Eva Jerde (18) lives with her parents and nine siblings – Emily (24), Payton (23), Hannah (16), John (13), Bo (11), Jack (9), Jesse (7), Viggo (5), and Quilla (3) – in a green-roofed log home near Reva, South Dakota. They manage one of the largest buffalo herds in the USA. Their dad, Phil, says that he and his wife, Jill, raise “buffalo, cattle, and kids, though not in that order.” The Jerdes have owned and operated the Great Plains Buffalo Ranch on Zeona Road for 20 years, and they have been homeschooling their children for almost as long.
Stephanie Anderson, a writer who grew up in similar circumstances on a cattle ranch in South Dakota, penned an article about the Jerde family saying, “Even if the Jerdes wanted to send their children to public school (they definitely do not), they would have a hard time doing so: though there’s a grade school about 20 miles away in Reva, the nearest high school is 40 miles away in Bison – and there’s no bus service.” In fact, the area is so remote and sparsely-settled that it’s not even tracked by the Census Bureau.
Anderson adds that “[c]ountry schools used to dot the rural landscape so that farm children could walk, bike, or ride to school. The number of one-room schoolhouses in South Dakota peaked in 1916, with 5,011 in operation. In the early 1930s, that number had decreased to 4,731. By the turn of the century, there were only 50 left, and today there are less than two dozen…. Many of the abandoned schools remain standing.”
In the Jerde’s yard there is an entire playground that came from a closed country school, complete with a merry-go-round, swing set, slide, and tetherball pole. The family also has an old post office building on their property. In the past, it was a prominent status symbol for homesteaders to be a designated post office. The decommissioned structure now serves as the Jerdes’ chicken coop.
Life on the Ranch
Being good stewards of the land they have been entrusted with is a responsibility that the Jerde family takes very seriously. They practice sustainable land management and holistic animal husbandry. This method accounts for the needs of the whole grassland ecosystem: soil, plants, insects, wildlife, livestock, and people. Healing the land, making it productive, and looking at the bigger picture is something that the Jerdes believe everyone has to do if we all want to survive and thrive on this planet.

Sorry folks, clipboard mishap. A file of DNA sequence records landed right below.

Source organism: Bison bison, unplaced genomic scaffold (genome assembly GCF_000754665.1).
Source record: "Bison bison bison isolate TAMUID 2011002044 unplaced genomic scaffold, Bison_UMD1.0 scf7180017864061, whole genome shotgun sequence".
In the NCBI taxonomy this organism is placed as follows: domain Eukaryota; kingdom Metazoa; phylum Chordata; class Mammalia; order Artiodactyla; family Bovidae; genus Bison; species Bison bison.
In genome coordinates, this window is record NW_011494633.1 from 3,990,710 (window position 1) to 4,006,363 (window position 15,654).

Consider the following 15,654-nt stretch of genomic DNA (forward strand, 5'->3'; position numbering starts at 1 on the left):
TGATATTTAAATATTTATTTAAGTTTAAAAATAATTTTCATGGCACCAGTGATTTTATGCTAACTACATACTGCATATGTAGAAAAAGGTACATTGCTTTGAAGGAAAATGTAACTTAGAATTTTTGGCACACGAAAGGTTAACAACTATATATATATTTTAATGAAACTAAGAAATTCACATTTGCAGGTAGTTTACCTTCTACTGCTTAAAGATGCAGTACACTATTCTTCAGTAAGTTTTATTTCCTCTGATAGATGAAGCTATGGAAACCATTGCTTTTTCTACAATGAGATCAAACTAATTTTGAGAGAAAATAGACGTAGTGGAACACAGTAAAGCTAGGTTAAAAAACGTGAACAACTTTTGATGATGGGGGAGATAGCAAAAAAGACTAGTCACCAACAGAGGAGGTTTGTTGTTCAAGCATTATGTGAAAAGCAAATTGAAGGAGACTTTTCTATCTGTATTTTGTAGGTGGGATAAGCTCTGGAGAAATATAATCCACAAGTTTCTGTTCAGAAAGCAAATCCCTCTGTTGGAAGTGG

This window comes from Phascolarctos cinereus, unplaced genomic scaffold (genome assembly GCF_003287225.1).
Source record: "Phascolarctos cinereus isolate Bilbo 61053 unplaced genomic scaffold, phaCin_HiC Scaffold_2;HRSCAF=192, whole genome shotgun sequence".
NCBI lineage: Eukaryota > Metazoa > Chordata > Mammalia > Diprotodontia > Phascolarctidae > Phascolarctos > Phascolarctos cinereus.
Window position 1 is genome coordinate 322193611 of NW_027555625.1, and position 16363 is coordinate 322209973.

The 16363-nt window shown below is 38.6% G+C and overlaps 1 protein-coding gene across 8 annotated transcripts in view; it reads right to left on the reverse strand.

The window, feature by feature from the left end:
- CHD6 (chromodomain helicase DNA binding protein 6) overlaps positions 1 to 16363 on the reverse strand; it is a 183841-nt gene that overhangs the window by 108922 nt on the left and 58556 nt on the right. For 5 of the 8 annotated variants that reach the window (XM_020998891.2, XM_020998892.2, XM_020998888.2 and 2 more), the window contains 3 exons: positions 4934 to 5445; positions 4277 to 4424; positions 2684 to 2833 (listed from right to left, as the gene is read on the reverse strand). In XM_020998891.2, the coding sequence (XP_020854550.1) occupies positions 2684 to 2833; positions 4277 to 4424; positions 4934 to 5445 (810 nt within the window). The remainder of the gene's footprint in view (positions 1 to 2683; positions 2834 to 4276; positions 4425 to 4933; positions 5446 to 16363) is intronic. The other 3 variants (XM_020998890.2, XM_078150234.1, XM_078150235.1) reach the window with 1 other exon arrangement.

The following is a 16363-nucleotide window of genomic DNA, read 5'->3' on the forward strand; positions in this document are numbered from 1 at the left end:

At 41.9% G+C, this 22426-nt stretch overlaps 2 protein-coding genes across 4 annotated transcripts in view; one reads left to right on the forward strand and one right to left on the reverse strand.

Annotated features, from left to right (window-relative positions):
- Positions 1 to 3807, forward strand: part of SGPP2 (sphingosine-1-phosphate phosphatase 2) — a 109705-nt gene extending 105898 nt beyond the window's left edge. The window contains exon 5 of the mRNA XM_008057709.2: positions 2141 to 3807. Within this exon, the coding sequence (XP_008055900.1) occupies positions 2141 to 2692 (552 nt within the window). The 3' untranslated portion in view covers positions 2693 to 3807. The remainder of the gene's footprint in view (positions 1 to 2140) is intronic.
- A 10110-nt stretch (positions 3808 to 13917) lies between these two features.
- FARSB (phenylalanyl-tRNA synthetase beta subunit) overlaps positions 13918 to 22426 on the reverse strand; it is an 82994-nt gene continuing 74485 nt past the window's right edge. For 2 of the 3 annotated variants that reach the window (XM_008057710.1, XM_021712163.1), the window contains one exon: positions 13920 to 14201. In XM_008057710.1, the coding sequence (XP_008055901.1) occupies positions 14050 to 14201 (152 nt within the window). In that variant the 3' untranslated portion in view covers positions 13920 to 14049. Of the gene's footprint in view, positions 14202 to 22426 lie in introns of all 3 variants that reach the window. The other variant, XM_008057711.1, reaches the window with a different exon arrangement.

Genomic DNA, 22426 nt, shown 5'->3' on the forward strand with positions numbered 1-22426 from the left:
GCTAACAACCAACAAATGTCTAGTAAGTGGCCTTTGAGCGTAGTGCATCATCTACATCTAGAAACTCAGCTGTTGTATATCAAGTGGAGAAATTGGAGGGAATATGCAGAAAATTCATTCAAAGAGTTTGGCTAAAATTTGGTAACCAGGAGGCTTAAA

The family’s 100% grass-fed buffalo roam freely on native pasture in the middle of the Great Plains – just like they did centuries ago – moving from one area to the next so there is no overgrazing. The herd is managed in the most natural and hands-off method possible, so their buffalo fit right in with other wildlife on the prairie.
Great Plains Buffalo Ranch is a supplier of premium USDA processed buffalo meat and gourmet burgers to restaurants and individuals throughout the United States via online sales. The Jerdes say, “Our family usually harvests cows 5 to 10 years old for our own table, and enjoy that buffalo meat immensely.”
All of the Jerde children are involved with the family business, literally from the time they are born. Their dad takes the younger children along with him on his rounds about the ranch, so mom can focus on homeschooling the older ones. Phil even wears the baby in a front carrier, cuddling the child against his chest while leaving his hands free to do chores. “At this age they spend more time with me than Jill,” he proudly said.
Eva is a skilled buffalo herder and is certified in Equine/ Canine Massage Therapy. She works on the ranch, trains colts, and has an equine sport therapy business on the side. Although she has done some rodeo competition, most of her riding is work-related. Eva is also a talented writer and photographer, and would like to eventually publish some of her original work. Her motto is: “Be an encourager, the world has enough critics.”